In an interview conducted by Reporters Without Borders (RSF), technology expert Benjamin Finn warns journalists about the threat posed by metadata and details the available tools for them to protect themselves and their sources.
Reporters Without Borders (RSF): What is metadata?
Benjamin Finn (BF:): In its strictest sense, metadata is data that describes data. Different platforms have different metadata needs for their operation, which includes information such as date, time, filename, settings, location, email header, recipient, server names, software and more. It can also include what a user clicks on, how long they stay on a page, what a user purchases, and every trackable habit or interest a user displays. There is metadata on everything a user does on a computer including personal computer files, documents, social media, and in all web searches. These can be combined across multiple platforms using profiles and trackers, also known as cookies, to gain a deep understanding of who someone is and even to predict their online behaviour.
RSF: How can metadata be used for surveillance?
BF: Government authorities may not always be able to access the content of an encrypted conversation, but through metadata they can know the identities of those who are communicating. For example, through an internet service provider (ISP), authorities can access information about who a journalist contacts, their contact’s geolocation and movements, the type of app they’re using and the size of the file being sent, whether it’s encrypted or unencrypted. Though the content of the message itself is inaccessible, the metadata reveals vital information that can be used against both the sender and receiver. Companies such as Google or Facebook pay an extortionate amount for metadata, encouraging apps and internet service providers (ISPs) to collect it from their users. Companies are not interested in what one individual user has to say or do, but being able to take specific statistics from millions of users on their habits, timing, and interests is beneficial for development, sales and marketing.
RSF: Does China’s mass surveillance system exploit metadata?
BF: The government-owned mass surveillance system in China, known as Skynet, monitors its citizens through the internet, surveillance cameras and other digital technologies. Its internal systems were developed using the data -including of course metadata- it collected through WeChat, a multi-purpose instant messaging, social media and mobile payment app widely used by Chinese citizens and diaspora. This piece of technology allows the Chinese government to track users in multiple ways, sometimes even after they leave the country. Artificial intelligence (AI) features have also been added, primarily using metadata from social media activity and browsing history, which allows authorities to “predict” the actions of those they deem problematic.
RSF: Can metadata be encrypted?
BF: No. Generally, metadata cannot be encrypted as it is often needed for an app or website to function. Metadata encryption is a developing technology that many apps do not offer. Virtual private networks (VPNs) can block certain metadata such as an IP address (a unique device identification number) from the app. Beyond that, there are almost no examples of commercially available metadata encryption.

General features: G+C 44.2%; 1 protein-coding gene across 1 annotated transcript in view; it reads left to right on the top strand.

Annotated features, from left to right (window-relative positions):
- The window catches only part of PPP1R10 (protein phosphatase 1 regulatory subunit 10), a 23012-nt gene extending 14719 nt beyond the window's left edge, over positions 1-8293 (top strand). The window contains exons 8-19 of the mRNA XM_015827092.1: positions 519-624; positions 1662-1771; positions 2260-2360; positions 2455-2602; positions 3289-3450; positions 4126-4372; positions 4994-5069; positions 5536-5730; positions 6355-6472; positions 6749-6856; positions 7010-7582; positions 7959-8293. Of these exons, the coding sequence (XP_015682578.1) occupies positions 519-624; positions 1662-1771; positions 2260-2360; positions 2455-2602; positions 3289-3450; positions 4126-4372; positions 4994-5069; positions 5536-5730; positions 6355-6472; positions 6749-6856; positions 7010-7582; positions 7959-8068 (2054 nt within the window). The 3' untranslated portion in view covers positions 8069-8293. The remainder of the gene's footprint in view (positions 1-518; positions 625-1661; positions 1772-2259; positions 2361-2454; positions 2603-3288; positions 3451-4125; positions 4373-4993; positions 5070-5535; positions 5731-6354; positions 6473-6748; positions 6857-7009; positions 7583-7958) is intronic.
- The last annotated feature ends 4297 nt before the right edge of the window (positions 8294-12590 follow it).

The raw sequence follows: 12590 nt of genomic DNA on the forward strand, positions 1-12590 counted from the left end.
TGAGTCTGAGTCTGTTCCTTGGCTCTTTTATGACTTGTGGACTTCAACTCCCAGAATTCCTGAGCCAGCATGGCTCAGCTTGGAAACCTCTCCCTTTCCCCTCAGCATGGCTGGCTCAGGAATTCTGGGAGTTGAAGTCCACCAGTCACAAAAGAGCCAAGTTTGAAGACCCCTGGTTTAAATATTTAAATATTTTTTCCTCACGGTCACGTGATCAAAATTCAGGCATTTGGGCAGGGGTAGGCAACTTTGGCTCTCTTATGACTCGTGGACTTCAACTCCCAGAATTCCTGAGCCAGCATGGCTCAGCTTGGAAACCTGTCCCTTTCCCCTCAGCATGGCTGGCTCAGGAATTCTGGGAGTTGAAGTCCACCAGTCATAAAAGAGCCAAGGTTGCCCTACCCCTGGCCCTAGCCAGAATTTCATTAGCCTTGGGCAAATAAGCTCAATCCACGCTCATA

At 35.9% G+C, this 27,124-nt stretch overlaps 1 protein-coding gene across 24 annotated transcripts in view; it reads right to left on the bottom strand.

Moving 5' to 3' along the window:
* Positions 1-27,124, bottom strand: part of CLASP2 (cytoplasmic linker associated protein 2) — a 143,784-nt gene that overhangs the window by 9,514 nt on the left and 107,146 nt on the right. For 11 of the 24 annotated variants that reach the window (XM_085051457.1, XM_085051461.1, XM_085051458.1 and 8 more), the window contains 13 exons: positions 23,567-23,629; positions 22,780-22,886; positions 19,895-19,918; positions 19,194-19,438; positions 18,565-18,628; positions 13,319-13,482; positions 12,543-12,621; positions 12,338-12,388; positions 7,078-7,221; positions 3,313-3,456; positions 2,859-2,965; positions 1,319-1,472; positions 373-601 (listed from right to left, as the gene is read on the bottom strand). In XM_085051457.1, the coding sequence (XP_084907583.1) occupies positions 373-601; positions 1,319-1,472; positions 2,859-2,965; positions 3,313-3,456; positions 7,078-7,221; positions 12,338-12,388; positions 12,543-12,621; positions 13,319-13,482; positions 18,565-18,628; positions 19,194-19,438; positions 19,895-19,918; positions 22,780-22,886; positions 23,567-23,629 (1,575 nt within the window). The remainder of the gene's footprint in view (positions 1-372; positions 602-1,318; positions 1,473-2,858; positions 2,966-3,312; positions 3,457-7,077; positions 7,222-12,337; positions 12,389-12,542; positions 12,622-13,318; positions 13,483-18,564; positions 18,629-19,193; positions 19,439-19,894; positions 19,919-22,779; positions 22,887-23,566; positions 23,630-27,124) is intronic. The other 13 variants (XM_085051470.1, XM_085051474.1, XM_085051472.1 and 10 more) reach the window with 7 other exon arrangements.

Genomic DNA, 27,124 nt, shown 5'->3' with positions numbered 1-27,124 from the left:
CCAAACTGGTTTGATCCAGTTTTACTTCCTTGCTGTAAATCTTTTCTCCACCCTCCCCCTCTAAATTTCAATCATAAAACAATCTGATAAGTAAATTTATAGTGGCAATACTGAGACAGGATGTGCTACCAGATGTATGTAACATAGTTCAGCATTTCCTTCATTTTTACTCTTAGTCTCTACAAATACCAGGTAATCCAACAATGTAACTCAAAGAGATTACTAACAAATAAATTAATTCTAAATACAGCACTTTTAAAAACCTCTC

RSF: Are there laws to protect tech users against abusive metadata practices?
BF: No. It is difficult to know which laws a user’s metadata is subject to, as users don’t have control over where their metadata resides. The few laws that do exist to protect metadata are weak or easily bypassed. In 2016, Australia passed a Metadata Retention law which requires ISPs to keep user’s metadata for up to two years, making it available to a range of law enforcement agencies without having to obtain a warrant. This has since proven to be dangerous and has been used to target journalist’s sources without the journalist’s knowledge. A similar metadata law was rejected by the European Union as it was found to violate its Charter of Fundamental Rights.
RSF: How can journalists protect themselves and their sources?
BF: Since ISPs have access to a large amount of information by default, combating privacy issues can be a difficult task. There is no way to completely eliminate the risk of being tracked through metadata, but the following can increase privacy whilst online.
- Use a VPN at all times – a good VPN can mask some metadata such as IP addresses.
- Install apps like Privacy Badger which reduces the tracking systems social media uses, and have a designated device only for social media; but never use it for secure discussions.
- Use a security-focused browser like Brave or Tor; if possible, use the Tor system itself and not just the browser.
- Use security-focused apps for communication like Signal.
- Use encrypted emails like ProtonMail and get sources to do so as well; this email service only has strong protection when used with another ProtonMail account.
- Use burner phones; when not in use, keep powered off with the battery taken out. Be sure to use a different ISP than an everyday phone with a dedicated SIM card.
- Use a physical exchange of large files without directly meeting a source, for example by using a PO box; if meeting a source is necessary, do not bring along any device.
Written by Benjamin Finn. From Houston (USA), Benjamin has been in the IT field for a decade, during which his primary focus was the deployment of internal security tools across large enterprises. Over the last two years, he has been working in Myanmar and researching how to maintain proper security in the context of an oppressive nation-state. In the last few months, he has been working with multiple groups in Taiwan to train them on proper security and safety measures.